There are many aspects of travel and different experiences which I enjoy and Woolacombe and Devon in particular added to them. Fish and chips, a stick of rock and, although I didnít participate this time, I loved those amusement arcades with their penny machines. We enjoyed ice creams and walks (although later our legs may not have appreciated the uphill sections). I had forgotten how long and magnificent Woolacombe beach is and actually how comparatively big the place is.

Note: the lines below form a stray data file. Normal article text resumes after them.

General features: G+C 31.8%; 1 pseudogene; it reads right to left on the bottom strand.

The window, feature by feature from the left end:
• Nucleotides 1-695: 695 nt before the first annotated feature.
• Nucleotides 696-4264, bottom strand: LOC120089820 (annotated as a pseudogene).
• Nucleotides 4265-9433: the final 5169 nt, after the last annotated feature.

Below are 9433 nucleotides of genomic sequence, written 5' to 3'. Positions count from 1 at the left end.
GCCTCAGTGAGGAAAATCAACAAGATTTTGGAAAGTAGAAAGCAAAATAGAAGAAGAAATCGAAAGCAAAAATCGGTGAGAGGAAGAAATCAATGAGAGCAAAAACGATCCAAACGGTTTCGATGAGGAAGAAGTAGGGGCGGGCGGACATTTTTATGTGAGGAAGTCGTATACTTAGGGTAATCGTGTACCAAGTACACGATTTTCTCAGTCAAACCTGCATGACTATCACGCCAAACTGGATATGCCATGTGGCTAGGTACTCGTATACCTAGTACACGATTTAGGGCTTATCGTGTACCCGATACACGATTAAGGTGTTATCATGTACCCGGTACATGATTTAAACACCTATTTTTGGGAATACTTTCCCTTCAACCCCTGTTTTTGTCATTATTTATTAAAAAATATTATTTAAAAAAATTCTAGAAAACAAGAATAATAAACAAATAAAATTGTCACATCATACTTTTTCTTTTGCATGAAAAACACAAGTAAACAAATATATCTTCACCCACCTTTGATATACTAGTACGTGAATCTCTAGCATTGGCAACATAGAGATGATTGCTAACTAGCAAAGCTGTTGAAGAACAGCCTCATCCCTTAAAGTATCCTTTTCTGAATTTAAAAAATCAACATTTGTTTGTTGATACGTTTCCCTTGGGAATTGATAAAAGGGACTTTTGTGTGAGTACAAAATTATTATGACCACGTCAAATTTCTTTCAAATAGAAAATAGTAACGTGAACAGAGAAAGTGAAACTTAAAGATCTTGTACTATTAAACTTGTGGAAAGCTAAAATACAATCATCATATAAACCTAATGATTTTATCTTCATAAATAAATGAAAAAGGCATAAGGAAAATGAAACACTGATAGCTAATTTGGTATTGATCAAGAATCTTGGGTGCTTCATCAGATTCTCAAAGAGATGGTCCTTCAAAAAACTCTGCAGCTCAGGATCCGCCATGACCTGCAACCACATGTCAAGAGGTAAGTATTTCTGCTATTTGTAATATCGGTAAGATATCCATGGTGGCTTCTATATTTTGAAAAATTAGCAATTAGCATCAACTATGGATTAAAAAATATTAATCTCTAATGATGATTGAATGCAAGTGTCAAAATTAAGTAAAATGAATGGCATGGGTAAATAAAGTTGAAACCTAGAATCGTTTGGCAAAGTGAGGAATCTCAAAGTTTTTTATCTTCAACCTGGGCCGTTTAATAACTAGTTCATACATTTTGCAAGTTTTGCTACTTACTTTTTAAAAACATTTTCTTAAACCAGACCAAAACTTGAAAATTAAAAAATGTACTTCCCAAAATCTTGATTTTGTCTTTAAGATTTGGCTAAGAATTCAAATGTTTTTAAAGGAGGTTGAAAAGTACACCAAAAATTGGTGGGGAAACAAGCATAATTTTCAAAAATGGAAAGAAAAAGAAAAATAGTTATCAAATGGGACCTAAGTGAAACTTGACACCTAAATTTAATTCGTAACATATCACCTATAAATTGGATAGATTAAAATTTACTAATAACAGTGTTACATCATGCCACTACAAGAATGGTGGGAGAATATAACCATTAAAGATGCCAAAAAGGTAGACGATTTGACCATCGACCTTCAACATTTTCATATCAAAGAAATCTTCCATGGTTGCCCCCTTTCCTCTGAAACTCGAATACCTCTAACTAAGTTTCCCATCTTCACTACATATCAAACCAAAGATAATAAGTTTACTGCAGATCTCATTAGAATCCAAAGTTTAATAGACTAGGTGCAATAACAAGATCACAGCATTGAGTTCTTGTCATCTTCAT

On Sunday, we took the back roads to Croyde and enjoyed a bracing walk along Baggy Point, a promontory between Croyde and Woolacombe beaches and a place where my parents took me to play in the rock pools... The scenery was wonderful and windy enough to make walkers exercise due caution near the steep drops. We drove to Ilfracombe in the afternoon and were again lucky with the weather. For some reason, I had always fancied other towns and villages but I am more than happy to say that I enjoyed it much more than I had perhaps bargained for. The rocky coastline, albeit without beaches, is impressive and I have always had a soft spot for the souvenir shops. Window shopping usually, of course. Our last day started as soon as we had had breakfast as I had to be back in work in the afternoon. We stopped at the Grand Western Canal just outside Tiverton which, for me, is one of the most idyllic spots anywhere. I go back to Tiverton as much for a walk along the canal as anything. We had a wonderful morning and, although the walk could be no longer than forty-five minutes, we managed to see flora and fauna, moored barges and the lovely rolling Devonian hills. We decided that we could happily move back to Devon but, at the moment, future weekend breaks such as this are probably more likely.